How to Negotiate Like a Lawyer

lawyer negotiationIt’s not difficult to negotiate like a lawyer, if you prepare and educate yourself ahead of time.

The reason people hire lawyers to negotiate on their behalf (in addition to their legal training) is because lawyers are good at preparing, good at analyzing relative strengths and weaknesses of the negotiating parties, and go into every negotiation with a plan.

In fact, non-lawyers such as paralegals can negotiate just as well as a lawyer with the right background, experience and training.

The next time you need to ask for a raise at work, want to negotiate to buy an item at a flea market, or even have an argument with a friend or coworker, try out the following seven tips which will help you negotiate like a lawyer:

1) Prepare.  Then prepare some more.

If you are going into a negotiation over a new car, look up what your desired car is selling for at other nearby dealerships.

If you are going to negotiate a raise, then find out what others in your industry are being paid. You should also have a clear understanding of any laws or rules which are going to be relevant to the negotiation, because these will determine the parties respective bargaining leverage.

Attorneys also commonly go into a negotiation with a list of arguments they are going to use and rebuttals to the other side’s arguments.

2) Identify Your Bottom Line.

Before going into the negotiation, you should identify what you want and how much you want to pay. Ask yourself: what is your cut off point after which you would walk away?

Identify a higher end and a lower end which will define the parameters of your negotiation.

You should also identify creative compromises which can help seal the deal, such as creative payment plans or additional “perks” which can be made part of the final agreement.

3) Start Off by Focusing on Your Agreements.

Start off the negotiation by identifying all the areas where you and the opposing party agree, so that you can eliminate potential areas for dispute.

During this time you can also establish rapport and build good will so that the other side will want to sell to you.

You should work to establish a reputation for being reasonable and likeable, so that the other side will be willing to do a deal with you, even if they don’t get exactly the price they want.

4) Never “bid” first.

You should always wait for the other side to bid. If you are at a garage sale, ask what the seller’s “best price” is. While some people argue that it helps to make the first offer when you are negotiating salary, if you do so, you should be aware that you risk underbidding what the employer would be willing to pay.

Even if you think there is a certain common “market price” for the good or item, the seller or buyer on the other side of the table may not have the same understanding.

5) Ask for More Than You Would Accept.

If your goal is to sell a used car for $15,000, offer it for sale for $20,000. If a company is being sued for $30,000 for a breach of contract, and there is a good chance the company is at least partly liable for the breach, they should start any settlement offer low.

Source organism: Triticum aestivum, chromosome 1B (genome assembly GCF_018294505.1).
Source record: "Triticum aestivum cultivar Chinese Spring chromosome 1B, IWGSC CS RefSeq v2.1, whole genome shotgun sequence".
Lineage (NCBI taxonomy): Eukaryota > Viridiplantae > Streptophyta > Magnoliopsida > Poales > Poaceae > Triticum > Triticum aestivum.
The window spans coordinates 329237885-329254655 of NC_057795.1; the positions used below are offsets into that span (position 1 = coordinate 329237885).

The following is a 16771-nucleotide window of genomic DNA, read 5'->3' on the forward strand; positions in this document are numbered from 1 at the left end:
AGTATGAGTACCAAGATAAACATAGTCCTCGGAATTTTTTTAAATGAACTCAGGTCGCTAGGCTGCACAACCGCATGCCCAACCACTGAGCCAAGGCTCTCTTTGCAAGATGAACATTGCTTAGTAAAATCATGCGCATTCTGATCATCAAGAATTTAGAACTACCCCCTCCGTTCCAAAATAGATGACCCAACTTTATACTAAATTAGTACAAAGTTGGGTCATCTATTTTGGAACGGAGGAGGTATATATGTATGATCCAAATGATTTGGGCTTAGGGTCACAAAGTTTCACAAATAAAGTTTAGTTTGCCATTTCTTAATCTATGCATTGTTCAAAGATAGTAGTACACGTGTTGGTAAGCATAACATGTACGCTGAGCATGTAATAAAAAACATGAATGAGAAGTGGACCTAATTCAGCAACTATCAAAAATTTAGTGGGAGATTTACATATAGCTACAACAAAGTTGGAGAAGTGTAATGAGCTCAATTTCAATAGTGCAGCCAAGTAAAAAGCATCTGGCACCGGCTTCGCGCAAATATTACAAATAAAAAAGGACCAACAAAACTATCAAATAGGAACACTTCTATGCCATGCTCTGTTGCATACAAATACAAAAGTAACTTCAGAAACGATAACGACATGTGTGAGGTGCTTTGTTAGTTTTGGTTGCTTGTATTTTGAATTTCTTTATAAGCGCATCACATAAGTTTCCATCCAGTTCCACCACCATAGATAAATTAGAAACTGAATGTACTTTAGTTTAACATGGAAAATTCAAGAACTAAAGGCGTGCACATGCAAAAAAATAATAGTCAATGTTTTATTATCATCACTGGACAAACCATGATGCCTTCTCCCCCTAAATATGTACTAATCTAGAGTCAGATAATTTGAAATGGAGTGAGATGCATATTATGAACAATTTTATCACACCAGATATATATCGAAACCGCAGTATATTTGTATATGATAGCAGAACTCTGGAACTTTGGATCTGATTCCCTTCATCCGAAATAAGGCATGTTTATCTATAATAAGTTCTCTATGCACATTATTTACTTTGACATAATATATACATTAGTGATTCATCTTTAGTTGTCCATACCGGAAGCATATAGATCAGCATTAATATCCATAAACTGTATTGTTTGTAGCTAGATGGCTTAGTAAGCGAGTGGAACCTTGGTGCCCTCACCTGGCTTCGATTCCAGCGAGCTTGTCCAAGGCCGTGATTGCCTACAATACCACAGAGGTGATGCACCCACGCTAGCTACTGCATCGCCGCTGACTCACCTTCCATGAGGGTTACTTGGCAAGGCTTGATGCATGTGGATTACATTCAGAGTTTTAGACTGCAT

If they are willing to settle for $22,000 and no more, then they could start by offering $13,000 or $14,000, with the goal of settling for around $22,000.

6) Stay Calm and Allow for Give and Take.

I had a mediation professor during law school who described the mediation process as like watching two dancers doing a Latin American dance such as the tango or the mambo.

The point was a mediation is a delicate dance which allows for a great amount of give and take between the two parties.

There should be a balance throughout the negotiation – no one side should talk to much, and no one side should do too much of the “heavy lifting” trying to make a deal.

Trying too hard to make a deal happen can convey an air of desperation. Each side should give a little and each side should take a little.

7) Always Be Willing to Walk Away.

If the negotiation becomes bogged down and it doesn’t appear the other side will cave in, then one good negotiation tactic is to pick up your coat and things and start walking away.

Either you will avoid making a bad deal at a price you were unwilling to accept, or, frequently you will get a better deal later.

If you have already put in a good amount of time trying to reach a settlement, then it is common that one party will try again a few days later. Then you will definitely have the upper hand because you’ve shown a willingness to walk away.

No matter what kind of negotiation you are going into, make sure to keep your wits about you and remember that almost every negotiation involves a commodity which has its price. If you can’t forge an agreement, it may be better to end the negotiation and try again another day.

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John Corcoran is an attorney with Plastiras & Terrizzi in San Rafael, California (Marin County).  He advises clients about various real estate and land use matters.  He can be reached at (415) 250-8131 or jcorcoran@ptlegal.com.

 

 

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Photo credit: Flickr/ Deputado Bruno Covas

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